Orioles' admissions tax and rent top $9 million

March 06, 1994|By Mark Hyman | Mark Hyman,Sun Staff Writer

The Orioles, still riding a wave of record crowds and high profits at Oriole Park at Camden Yards, have paid rent exceeding $5 million for the second time in the history of the baseball club.

The team recently submitted its second and final payment for the 1993 season to the Maryland Stadium Authority, bringing its rent for last year to $5.03 million.

That figure is higher than rent paid in 1992, the inaugural year of the Camden Yards ballpark, and ranks second only to the 1989 payment, when accounting issues related to the sale of the team pushed the rent at Memorial Stadium to $5.2 million.

In addition to the rent, the Orioles paid admissions tax of $4.2 million, making 1993 the first time in the Orioles' 40-year history that the combined rent and admissions tax payments topped $9 million.

The 10 percent tax is shared by the state and the city, with the state getting 8 percent and the city, 2 percent.

"Some have referred to the Orioles ballpark lease as liberal. I haven't studied it, but $9 million is obviously a substantial expenditure for the Orioles organization," said Orioles owner Peter G. Angelos.

The Orioles have said previously that their rent at Camden Yards is among the highest paid by any baseball franchise. Not all teams reveal their payments, but one, the San Francisco Giants, paid rent of about $925,000 in 1992 to play at Candlestick Park.

Mr. Angelos, a Baltimore lawyer who led the investors who bought the team last October, said the Orioles' rent payment would have a bigger impact on the team than in past years, in part because of higher player salaries and shrinking revenues from baseball's national television contract.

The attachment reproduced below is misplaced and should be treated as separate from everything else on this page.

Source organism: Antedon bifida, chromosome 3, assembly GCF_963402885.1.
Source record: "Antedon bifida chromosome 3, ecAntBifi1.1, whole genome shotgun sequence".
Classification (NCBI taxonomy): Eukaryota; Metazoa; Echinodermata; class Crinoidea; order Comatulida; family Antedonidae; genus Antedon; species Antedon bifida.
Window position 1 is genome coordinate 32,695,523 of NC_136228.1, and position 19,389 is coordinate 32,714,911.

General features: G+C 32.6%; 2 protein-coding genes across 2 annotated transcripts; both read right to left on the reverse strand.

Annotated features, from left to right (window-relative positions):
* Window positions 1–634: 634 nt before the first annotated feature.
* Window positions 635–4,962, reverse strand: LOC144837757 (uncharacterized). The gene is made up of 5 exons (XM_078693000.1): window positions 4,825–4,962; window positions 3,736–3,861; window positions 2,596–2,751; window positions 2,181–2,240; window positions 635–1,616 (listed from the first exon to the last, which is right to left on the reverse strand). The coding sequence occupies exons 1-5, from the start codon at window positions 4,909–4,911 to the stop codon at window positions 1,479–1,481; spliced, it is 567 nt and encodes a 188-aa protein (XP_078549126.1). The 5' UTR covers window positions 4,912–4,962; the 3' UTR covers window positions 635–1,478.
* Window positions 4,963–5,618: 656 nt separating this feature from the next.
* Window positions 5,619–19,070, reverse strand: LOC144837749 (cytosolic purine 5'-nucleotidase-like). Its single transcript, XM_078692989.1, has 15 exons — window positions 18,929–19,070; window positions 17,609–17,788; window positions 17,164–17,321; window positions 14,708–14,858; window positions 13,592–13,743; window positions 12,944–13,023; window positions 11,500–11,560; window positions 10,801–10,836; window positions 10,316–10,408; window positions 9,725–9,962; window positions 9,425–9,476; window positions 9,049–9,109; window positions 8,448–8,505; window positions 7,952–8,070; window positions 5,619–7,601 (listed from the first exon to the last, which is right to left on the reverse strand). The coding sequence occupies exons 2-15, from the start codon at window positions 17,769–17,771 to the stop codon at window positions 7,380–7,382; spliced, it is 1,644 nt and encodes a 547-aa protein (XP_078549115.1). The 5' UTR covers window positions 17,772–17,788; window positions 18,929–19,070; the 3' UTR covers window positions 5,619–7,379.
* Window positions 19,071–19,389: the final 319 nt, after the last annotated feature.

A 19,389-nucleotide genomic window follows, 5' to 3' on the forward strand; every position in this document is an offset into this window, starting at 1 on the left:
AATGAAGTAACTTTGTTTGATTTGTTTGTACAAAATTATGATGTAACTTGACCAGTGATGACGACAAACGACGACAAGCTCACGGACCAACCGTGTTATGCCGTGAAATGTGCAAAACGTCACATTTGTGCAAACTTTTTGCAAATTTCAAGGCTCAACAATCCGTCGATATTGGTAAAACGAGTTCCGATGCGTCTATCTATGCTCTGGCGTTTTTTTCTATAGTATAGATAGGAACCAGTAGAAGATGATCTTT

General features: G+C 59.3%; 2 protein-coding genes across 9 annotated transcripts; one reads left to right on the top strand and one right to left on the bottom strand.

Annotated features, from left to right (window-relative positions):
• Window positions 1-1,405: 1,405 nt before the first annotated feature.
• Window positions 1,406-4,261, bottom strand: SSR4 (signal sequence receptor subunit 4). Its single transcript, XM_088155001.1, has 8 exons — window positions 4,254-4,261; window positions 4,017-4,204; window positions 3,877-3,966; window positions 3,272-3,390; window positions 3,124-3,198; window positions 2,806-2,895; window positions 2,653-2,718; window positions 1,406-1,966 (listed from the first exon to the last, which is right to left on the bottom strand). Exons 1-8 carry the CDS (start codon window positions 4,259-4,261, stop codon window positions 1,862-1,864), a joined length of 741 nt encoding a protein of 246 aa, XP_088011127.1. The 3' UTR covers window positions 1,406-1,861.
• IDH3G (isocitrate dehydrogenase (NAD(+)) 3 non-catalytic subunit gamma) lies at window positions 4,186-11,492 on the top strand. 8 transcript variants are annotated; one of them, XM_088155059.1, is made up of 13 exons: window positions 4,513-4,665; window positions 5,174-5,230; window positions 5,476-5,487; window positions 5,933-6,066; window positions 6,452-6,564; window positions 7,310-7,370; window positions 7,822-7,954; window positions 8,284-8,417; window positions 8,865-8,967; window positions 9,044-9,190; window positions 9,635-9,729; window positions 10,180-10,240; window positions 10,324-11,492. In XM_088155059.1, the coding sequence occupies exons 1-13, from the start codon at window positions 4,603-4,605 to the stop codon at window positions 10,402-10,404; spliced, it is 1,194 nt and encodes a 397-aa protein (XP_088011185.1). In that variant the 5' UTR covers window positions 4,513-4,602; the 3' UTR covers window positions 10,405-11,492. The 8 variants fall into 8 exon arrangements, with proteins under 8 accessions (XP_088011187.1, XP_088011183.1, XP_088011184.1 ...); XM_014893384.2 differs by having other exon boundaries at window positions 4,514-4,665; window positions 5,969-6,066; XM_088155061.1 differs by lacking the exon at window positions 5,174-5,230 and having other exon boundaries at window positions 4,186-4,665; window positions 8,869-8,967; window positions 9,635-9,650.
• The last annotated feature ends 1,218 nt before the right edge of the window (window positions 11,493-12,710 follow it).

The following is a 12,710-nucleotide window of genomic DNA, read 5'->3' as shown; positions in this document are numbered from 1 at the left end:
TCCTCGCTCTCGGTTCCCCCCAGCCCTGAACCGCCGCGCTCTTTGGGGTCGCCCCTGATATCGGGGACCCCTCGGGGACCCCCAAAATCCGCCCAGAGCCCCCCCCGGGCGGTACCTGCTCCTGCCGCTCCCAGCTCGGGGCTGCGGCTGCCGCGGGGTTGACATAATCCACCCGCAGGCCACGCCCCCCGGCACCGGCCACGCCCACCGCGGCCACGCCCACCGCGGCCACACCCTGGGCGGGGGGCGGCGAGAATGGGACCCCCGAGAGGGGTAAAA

Orioles player salaries, mostly because of Mr. Angelos' aggressive off-season pursuit of free agents, increased about $8 million this year. The network TV deal will be worth about $8 million less for each major-league team this year than in 1993.

"Absent those two factors, the level of rent would not be so burdensome," Mr. Angelos said yesterday.

The higher salaries and lower TV revenue, although likely to cut ++ deeply into Orioles operating profits in 1994, did not affect the club's prosperity last year. For 1993, the Orioles ranked among the most prosperous of the 28 major-league teams, mostly on the strength of record home attendance of 3.6 million.

Mr. Angelos has said he will release the team's operating profits for 1993, which have been estimated at $25 million. Last week, the owner did divulge some of the team's revenues for 1993, including its share of money from sales, ranging from tickets to ballpark billboards.

Those figures must be submitted to the stadium authority under the rent agreement between the team and the state. That agreement calls for the Orioles to pay rent based on a percentage of their revenues, including 50 percent of net parking, 7 percent of the team's net ticket receipts and 6.67 percent of food sold in the stadium cafeteria and deli bars.

nTC The figures released by the Orioles show net ticket receipts at $29.6 million. That is up slightly from 1992, and a huge increase over money the Orioles collected from ticket sales during their years at Memorial Stadium. In 1991, their final year at Memorial Stadium, the Orioles' ticket sales netted them $13.9 million.

The Orioles' rent could be adjusted slightly in coming months. The stadium authority will apply the Orioles' rent to its expenses for running the Camden Yards stadium. Last year, operating expenses were about $6 million, and the stadium authority's administrative budget was an additional $1.2 million.

The state also is making payments on the 30-year revenue bonds that paid for construction of the state-financed ballpark. For 1993, those costs are $13.6 million. That debt will be paid mostly with proceeds from the state's instant lottery games.

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